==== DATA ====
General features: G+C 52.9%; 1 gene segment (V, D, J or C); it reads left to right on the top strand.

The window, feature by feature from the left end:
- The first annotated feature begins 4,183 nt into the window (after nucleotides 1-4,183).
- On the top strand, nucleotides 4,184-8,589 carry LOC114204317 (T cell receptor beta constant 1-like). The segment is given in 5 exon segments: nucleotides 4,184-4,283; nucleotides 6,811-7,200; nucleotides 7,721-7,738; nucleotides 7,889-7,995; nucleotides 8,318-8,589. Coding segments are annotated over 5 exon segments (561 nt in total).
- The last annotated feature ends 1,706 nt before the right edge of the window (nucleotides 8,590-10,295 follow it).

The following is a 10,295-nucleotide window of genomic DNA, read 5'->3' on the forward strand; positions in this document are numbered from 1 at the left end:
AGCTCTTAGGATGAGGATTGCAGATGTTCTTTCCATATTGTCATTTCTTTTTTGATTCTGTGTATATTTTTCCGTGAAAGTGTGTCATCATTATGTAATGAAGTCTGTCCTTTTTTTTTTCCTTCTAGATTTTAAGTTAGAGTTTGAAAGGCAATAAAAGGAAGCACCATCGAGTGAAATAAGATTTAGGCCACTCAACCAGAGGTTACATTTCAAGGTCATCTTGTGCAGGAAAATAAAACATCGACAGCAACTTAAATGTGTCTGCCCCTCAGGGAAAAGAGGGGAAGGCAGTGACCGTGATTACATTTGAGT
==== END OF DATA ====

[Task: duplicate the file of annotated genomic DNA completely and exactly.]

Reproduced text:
General features: G+C 52.9%; 1 gene segment (V, D, J or C); it reads left to right on the top strand.

The window, feature by feature from the left end:
- The first annotated feature begins 4,183 nt into the window (after nucleotides 1-4,183).
- On the top strand, nucleotides 4,184-8,589 carry LOC114204317 (T cell receptor beta constant 1-like). The segment is given in 5 exon segments: nucleotides 4,184-4,283; nucleotides 6,811-7,200; nucleotides 7,721-7,738; nucleotides 7,889-7,995; nucleotides 8,318-8,589. Coding segments are annotated over 5 exon segments (561 nt in total).
- The last annotated feature ends 1,706 nt before the right edge of the window (nucleotides 8,590-10,295 follow it).

The following is a 10,295-nucleotide window of genomic DNA, read 5'->3' on the forward strand; positions in this document are numbered from 1 at the left end:
AGCTCTTAGGATGAGGATTGCAGATGTTCTTTCCATATTGTCATTTCTTTTTTGATTCTGTGTATATTTTTCCGTGAAAGTGTGTCATCATTATGTAATGAAGTCTGTCCTTTTTTTTTTCCTTCTAGATTTTAAGTTAGAGTTTGAAAGGCAATAAAAGGAAGCACCATCGAGTGAAATAAGATTTAGGCCACTCAACCAGAGGTTACATTTCAAGGTCATCTTGTGCAGGAAAATAAAACATCGACAGCAACTTAAATGTGTCTGCCCCTCAGGGAAAAGAGGGGAAGGCAGTGACCGTGATTACATTTGAGT